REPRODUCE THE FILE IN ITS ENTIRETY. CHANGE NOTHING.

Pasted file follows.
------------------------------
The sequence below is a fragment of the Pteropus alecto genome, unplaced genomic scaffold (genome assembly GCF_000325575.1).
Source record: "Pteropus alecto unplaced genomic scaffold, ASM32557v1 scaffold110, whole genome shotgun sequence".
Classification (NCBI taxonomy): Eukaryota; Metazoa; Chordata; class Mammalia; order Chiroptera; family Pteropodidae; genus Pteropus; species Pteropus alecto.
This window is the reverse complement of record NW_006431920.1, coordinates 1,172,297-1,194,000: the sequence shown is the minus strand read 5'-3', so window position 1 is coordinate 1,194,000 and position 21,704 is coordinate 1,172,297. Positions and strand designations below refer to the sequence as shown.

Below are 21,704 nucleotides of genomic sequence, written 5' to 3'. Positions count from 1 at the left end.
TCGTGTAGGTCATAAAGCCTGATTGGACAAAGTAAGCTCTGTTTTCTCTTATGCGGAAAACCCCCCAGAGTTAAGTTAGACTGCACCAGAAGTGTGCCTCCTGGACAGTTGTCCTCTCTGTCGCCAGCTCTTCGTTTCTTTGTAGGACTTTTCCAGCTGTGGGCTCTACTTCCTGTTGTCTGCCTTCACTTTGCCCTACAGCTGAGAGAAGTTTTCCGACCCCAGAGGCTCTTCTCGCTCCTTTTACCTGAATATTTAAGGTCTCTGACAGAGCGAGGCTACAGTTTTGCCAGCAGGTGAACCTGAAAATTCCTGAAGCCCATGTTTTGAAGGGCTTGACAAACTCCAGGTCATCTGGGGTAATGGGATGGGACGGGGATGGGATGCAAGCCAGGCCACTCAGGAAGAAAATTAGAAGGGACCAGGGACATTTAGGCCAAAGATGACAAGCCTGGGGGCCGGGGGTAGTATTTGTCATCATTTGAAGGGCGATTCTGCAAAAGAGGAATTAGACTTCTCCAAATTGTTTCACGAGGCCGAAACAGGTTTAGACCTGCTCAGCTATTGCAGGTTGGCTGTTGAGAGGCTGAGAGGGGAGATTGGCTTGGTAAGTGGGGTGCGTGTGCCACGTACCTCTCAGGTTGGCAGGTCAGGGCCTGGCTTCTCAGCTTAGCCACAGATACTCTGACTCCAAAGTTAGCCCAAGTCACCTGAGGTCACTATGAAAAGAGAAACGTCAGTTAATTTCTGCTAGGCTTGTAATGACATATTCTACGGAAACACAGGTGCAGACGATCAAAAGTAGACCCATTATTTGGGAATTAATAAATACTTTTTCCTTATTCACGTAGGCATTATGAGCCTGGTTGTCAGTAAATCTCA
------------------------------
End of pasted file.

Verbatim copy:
The sequence below is a fragment of the Pteropus alecto genome, unplaced genomic scaffold (genome assembly GCF_000325575.1).
Source record: "Pteropus alecto unplaced genomic scaffold, ASM32557v1 scaffold110, whole genome shotgun sequence".
Classification (NCBI taxonomy): Eukaryota; Metazoa; Chordata; class Mammalia; order Chiroptera; family Pteropodidae; genus Pteropus; species Pteropus alecto.
This window is the reverse complement of record NW_006431920.1, coordinates 1,172,297-1,194,000: the sequence shown is the minus strand read 5'-3', so window position 1 is coordinate 1,194,000 and position 21,704 is coordinate 1,172,297. Positions and strand designations below refer to the sequence as shown.

Below are 21,704 nucleotides of genomic sequence, written 5' to 3'. Positions count from 1 at the left end.
TCGTGTAGGTCATAAAGCCTGATTGGACAAAGTAAGCTCTGTTTTCTCTTATGCGGAAAACCCCCCAGAGTTAAGTTAGACTGCACCAGAAGTGTGCCTCCTGGACAGTTGTCCTCTCTGTCGCCAGCTCTTCGTTTCTTTGTAGGACTTTTCCAGCTGTGGGCTCTACTTCCTGTTGTCTGCCTTCACTTTGCCCTACAGCTGAGAGAAGTTTTCCGACCCCAGAGGCTCTTCTCGCTCCTTTTACCTGAATATTTAAGGTCTCTGACAGAGCGAGGCTACAGTTTTGCCAGCAGGTGAACCTGAAAATTCCTGAAGCCCATGTTTTGAAGGGCTTGACAAACTCCAGGTCATCTGGGGTAATGGGATGGGACGGGGATGGGATGCAAGCCAGGCCACTCAGGAAGAAAATTAGAAGGGACCAGGGACATTTAGGCCAAAGATGACAAGCCTGGGGGCCGGGGGTAGTATTTGTCATCATTTGAAGGGCGATTCTGCAAAAGAGGAATTAGACTTCTCCAAATTGTTTCACGAGGCCGAAACAGGTTTAGACCTGCTCAGCTATTGCAGGTTGGCTGTTGAGAGGCTGAGAGGGGAGATTGGCTTGGTAAGTGGGGTGCGTGTGCCACGTACCTCTCAGGTTGGCAGGTCAGGGCCTGGCTTCTCAGCTTAGCCACAGATACTCTGACTCCAAAGTTAGCCCAAGTCACCTGAGGTCACTATGAAAAGAGAAACGTCAGTTAATTTCTGCTAGGCTTGTAATGACATATTCTACGGAAACACAGGTGCAGACGATCAAAAGTAGACCCATTATTTGGGAATTAATAAATACTTTTTCCTTATTCACGTAGGCATTATGAGCCTGGTTGTCAGTAAATCTCA